Something I have realized, at least for me, is that ID education is all about how much you put into it. If you work your arse off for four years, (and I mean really work your ass off), great things will come your way. ID is very learn-able, and every challenge you face in school can be overcome just by putting a lot of time into it (sketching skills, understanding manufacturing, etc.). You can work incredibly hard at every school, and end up with a similar skill set (Probably with a slightly different approach to design)- it’s the opportunities each school offers that should make you want to go to one over another.

UC is fantastic (and you keep hearing about it) because it has a TON of opportunities that push students to excel and work even harder in school. In my case for example, my first two “co-ops” were in the NY area (ok… new jersey) at a small design firm (insync design) started by a bunch of ex-henry dreyfuss associate guys. I learned a ton about explaining ideas through sketches and understanding mechanisms and production methods (I’m still by no means a master of any of those topics…). My third co-op was in Seattle with Carbon Design Group, where I learned a lot more about presenting ideas to clients, how to present myself, and doing design research, on top of gaining a lot of cool engineering and manufacturing knowledge. Now I am interning with a design firm in Antwerp, Belgium (Enthoven Associates Design Consultants) working on public transportation, user interfaces, and other products. My internship is over in October, after which I will be studying abroad at the University of Wuppertal in Germany for 6 months. I will then have about a month and a half to travel around the EU before flying out of Paris in May to return to a semester of school at UC, and then to find my final internship, go back to school in the spring, and graduate.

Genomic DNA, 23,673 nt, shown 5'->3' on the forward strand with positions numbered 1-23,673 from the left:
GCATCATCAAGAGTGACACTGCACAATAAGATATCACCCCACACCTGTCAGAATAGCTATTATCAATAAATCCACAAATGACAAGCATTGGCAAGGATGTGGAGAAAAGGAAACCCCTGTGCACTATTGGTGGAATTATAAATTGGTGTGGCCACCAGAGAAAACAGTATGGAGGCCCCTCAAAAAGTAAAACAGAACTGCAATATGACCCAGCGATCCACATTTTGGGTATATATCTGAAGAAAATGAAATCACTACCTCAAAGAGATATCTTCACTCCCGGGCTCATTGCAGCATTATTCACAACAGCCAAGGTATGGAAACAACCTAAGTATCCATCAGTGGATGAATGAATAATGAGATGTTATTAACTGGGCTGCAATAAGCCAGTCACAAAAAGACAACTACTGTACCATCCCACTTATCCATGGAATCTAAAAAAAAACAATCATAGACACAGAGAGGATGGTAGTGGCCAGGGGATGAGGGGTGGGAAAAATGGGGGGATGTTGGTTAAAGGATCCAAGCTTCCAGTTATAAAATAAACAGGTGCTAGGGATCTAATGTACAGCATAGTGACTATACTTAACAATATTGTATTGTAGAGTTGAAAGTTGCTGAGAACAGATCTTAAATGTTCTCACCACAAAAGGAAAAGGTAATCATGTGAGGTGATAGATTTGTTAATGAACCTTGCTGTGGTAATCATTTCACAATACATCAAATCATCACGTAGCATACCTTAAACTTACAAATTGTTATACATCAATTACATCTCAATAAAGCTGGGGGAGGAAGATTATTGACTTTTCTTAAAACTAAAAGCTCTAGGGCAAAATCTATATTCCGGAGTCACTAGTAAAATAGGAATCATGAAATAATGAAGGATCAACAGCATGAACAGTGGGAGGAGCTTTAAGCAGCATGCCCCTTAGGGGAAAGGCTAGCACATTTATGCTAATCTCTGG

I’m telling you this because if I didn’t go to UC, I definitely wouldn’t have had any of these opportunities to learn and grow. The Cincinnati area isn’t the most exciting for someone like me (especially since I don’t have a car, and only recently turned 21… so I’m heavily biased to not having access to a lot of what the city has to offer), but it definitely was a great way for me to better understand a different part of America (I’m from LA and never thought I would end up in Ohio…) and explore this region a bit. \

In terms of ID and IxD- my portfolio is kind of old. After hanging out with students at UWashington during my last internship out in Seattle, I’m definitely removing “interaction design” from my cover- I’m by no means anywhere near as qualified to call myself that as someone who’s taken courses in it (unless I put a newer, better IxD project in there… we’ll see). It was definitely something I was interested in, but I’m more about the convergence of IxD and ID and want to work on proejcts where the UI and ID are designed in tandem… if that makes sense. that’s my idealistic student goal at least for right now.

Sorry for the long reply that kind of meanders all of the place… I’m not sure if I answered your questions or not but let me know if there’s anything else I can add to help.

University of Houston is super super cheap, probably cheaper than any other school you go to.

Thanks for all the responses! They have been really helpful! I’m really hoping to avoid more students loans and find a school that has a really good network throughout the design community.

@Ineo I sent you a PM bc I’m afraid my reply is just as long if not longer…

oh whoa- i totally didn’t see the PM. sorry about that :slight_smile: